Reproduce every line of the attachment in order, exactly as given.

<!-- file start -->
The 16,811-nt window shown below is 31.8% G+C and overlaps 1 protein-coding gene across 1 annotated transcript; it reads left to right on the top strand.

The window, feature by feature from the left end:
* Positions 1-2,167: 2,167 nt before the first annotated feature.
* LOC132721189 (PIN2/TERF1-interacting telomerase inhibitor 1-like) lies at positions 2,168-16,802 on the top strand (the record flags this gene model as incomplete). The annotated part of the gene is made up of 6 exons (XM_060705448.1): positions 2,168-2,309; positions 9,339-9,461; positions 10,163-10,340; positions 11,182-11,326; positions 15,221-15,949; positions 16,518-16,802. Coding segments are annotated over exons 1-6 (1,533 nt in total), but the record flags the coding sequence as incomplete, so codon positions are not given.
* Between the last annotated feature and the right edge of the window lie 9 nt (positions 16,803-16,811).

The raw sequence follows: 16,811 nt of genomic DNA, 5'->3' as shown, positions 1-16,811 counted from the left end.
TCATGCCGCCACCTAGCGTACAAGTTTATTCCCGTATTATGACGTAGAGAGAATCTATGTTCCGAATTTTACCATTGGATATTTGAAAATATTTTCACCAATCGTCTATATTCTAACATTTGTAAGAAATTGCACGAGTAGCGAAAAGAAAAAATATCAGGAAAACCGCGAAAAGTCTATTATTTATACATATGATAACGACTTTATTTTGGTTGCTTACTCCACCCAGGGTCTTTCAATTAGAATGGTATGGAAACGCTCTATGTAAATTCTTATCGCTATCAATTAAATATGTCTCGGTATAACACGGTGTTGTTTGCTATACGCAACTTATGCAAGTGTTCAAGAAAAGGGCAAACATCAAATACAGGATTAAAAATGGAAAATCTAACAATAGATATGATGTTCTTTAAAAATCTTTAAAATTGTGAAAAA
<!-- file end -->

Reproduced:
The 16,811-nt window shown below is 31.8% G+C and overlaps 1 protein-coding gene across 1 annotated transcript; it reads left to right on the top strand.

The window, feature by feature from the left end:
* Positions 1-2,167: 2,167 nt before the first annotated feature.
* LOC132721189 (PIN2/TERF1-interacting telomerase inhibitor 1-like) lies at positions 2,168-16,802 on the top strand (the record flags this gene model as incomplete). The annotated part of the gene is made up of 6 exons (XM_060705448.1): positions 2,168-2,309; positions 9,339-9,461; positions 10,163-10,340; positions 11,182-11,326; positions 15,221-15,949; positions 16,518-16,802. Coding segments are annotated over exons 1-6 (1,533 nt in total), but the record flags the coding sequence as incomplete, so codon positions are not given.
* Between the last annotated feature and the right edge of the window lie 9 nt (positions 16,803-16,811).

The raw sequence follows: 16,811 nt of genomic DNA, 5'->3' as shown, positions 1-16,811 counted from the left end.
TCATGCCGCCACCTAGCGTACAAGTTTATTCCCGTATTATGACGTAGAGAGAATCTATGTTCCGAATTTTACCATTGGATATTTGAAAATATTTTCACCAATCGTCTATATTCTAACATTTGTAAGAAATTGCACGAGTAGCGAAAAGAAAAAATATCAGGAAAACCGCGAAAAGTCTATTATTTATACATATGATAACGACTTTATTTTGGTTGCTTACTCCACCCAGGGTCTTTCAATTAGAATGGTATGGAAACGCTCTATGTAAATTCTTATCGCTATCAATTAAATATGTCTCGGTATAACACGGTGTTGTTTGCTATACGCAACTTATGCAAGTGTTCAAGAAAAGGGCAAACATCAAATACAGGATTAAAAATGGAAAATCTAACAATAGATATGATGTTCTTTAAAAATCTTTAAAATTGTGAAAAA